As always, words have a second meaning behind them in Kyoto.

Kyoto has a reputation as a place where there’s a second meaning behind people’s choice of words. Often that meaning is meant to subtly nudge the recipient’s behavior in a certain direction, like we’ve seen with “You have so many friends” or “You have such a nice watch.”

And now Kyoto Prefecture’s Kameoka City is doing a little rephrasing that it hopes will make residents rethink their actions. Starting April 1, the city will no longer refer to trash that’s going into the incinerator as “trash to be burned,” but as “trash for which the only option is to burn it.”

▼ They roll off the tongue a little easier in Japanese, as moyasu gomi (top) and moyasu shika nai gomi (bottom)

In addition, general non-burnable trash that goes into landfills, currently called “trash to be buried” (umetate gomi) will be renamed “trash for which the only option is to bury it” (umetateru shika nai gomi).

So why the changes? The logic is that the weightier-sounding finality of the new names will prompt people to think if burning or burying are really the only options for a particular piece of trash, which naturally means thinking about if it can be recycled instead. April 1 will also see a revision of Kameoka’s recycling ordinances, with new categories and pickup dates for categories such as paper, plants and wood, and small metal objects, which will bring the city’s total number of trash types up too 18. Even now, the city’s waste disposal department often finds items that should have been put out on pickup days for recyclables tossed in with trash to be burned, so the time seems right for a reminder that the real classification isn’t supposed to be anything that can be burned or dumped in a landfill, but rather those things that can’t be recycled.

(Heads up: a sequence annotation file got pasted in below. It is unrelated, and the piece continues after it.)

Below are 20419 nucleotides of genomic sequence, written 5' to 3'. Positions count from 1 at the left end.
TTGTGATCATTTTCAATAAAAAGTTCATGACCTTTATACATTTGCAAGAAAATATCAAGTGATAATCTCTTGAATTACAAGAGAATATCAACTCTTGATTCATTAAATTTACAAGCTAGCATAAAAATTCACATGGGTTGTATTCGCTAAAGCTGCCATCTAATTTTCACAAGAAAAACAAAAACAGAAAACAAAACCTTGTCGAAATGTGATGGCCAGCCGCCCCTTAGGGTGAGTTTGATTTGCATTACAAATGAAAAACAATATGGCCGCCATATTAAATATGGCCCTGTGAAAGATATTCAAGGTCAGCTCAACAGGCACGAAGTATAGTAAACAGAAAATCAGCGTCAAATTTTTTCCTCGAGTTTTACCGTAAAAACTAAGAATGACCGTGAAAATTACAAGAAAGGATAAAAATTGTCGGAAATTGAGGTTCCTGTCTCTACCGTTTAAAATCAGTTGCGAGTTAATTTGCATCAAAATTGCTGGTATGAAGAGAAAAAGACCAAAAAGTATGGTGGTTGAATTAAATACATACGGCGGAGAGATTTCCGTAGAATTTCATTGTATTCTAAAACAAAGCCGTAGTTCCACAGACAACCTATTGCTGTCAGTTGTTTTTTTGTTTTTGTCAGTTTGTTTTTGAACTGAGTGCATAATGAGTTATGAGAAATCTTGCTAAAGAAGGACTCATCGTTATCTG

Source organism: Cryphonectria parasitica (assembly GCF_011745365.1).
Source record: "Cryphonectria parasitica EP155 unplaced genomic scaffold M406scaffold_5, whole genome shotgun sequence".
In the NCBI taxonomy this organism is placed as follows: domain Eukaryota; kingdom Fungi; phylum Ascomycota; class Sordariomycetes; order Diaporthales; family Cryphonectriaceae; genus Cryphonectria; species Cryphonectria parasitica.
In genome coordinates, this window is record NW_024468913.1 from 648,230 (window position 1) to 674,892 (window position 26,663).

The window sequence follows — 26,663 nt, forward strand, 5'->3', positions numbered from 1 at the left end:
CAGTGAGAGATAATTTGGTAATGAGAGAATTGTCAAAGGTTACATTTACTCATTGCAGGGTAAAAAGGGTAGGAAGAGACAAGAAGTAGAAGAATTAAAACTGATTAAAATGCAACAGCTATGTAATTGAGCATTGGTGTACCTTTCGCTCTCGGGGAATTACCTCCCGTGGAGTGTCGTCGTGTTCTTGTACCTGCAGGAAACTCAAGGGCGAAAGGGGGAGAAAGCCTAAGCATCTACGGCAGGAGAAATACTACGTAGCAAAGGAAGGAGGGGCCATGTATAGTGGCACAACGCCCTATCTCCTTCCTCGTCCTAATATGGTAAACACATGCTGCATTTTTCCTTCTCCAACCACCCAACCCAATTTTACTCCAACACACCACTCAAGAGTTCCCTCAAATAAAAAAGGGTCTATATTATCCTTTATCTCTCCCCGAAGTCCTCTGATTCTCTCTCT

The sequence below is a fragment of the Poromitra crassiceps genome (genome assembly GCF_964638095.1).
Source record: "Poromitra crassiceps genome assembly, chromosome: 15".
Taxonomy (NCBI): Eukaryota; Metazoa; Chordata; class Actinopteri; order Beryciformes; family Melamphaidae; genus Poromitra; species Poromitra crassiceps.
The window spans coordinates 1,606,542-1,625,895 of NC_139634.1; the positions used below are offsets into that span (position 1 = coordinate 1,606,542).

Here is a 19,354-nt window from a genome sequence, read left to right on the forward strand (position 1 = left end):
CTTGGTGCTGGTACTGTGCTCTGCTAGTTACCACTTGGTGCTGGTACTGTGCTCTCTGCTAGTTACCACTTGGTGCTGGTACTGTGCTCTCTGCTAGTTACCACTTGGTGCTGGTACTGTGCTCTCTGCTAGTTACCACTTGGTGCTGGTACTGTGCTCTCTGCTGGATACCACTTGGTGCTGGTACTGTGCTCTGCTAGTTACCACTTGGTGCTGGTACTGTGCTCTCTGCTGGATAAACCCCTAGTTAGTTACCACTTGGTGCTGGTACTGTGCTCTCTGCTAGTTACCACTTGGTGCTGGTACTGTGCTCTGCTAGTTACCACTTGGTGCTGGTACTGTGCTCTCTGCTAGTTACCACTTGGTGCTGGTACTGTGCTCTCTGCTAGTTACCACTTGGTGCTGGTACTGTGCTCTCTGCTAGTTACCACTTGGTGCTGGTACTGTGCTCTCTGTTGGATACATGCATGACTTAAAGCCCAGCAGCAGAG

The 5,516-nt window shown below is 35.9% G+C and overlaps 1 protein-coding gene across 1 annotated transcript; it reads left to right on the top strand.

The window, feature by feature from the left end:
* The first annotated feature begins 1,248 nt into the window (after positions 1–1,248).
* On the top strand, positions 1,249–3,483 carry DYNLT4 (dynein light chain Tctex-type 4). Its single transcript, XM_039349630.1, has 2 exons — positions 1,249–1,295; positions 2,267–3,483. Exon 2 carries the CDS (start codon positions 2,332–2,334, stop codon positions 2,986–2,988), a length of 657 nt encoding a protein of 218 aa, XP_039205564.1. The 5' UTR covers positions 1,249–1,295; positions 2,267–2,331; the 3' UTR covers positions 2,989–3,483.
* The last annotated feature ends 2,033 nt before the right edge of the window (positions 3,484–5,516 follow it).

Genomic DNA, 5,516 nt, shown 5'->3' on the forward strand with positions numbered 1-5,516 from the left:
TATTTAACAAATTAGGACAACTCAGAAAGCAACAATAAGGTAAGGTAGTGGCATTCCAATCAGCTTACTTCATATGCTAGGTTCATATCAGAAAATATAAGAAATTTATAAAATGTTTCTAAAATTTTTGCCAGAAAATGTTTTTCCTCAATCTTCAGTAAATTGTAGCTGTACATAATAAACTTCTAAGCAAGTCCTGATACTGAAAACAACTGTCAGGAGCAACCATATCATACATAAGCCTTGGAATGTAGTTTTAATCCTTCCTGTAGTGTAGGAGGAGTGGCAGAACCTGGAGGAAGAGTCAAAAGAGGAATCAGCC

▼ Kameoka is about a half-hour away from downtown Kyoto City and has a population of 85,000, but also boats beautiful natural scenery like this.

Kameoka isn’t the first city in Japan to make such a change for the name of its to-be-burned trash, but this is the first time we’ve heard of the strategy being used for landfill trash too. If the results are good, we might see more cities across Japan switching up their semantics for the good of the environment.

Source: Kyoto Shimbun via Hachima Kiko
Top image: Pakutaso
Insert images: SoraNews24, Wikipedia/Adeletron 3030
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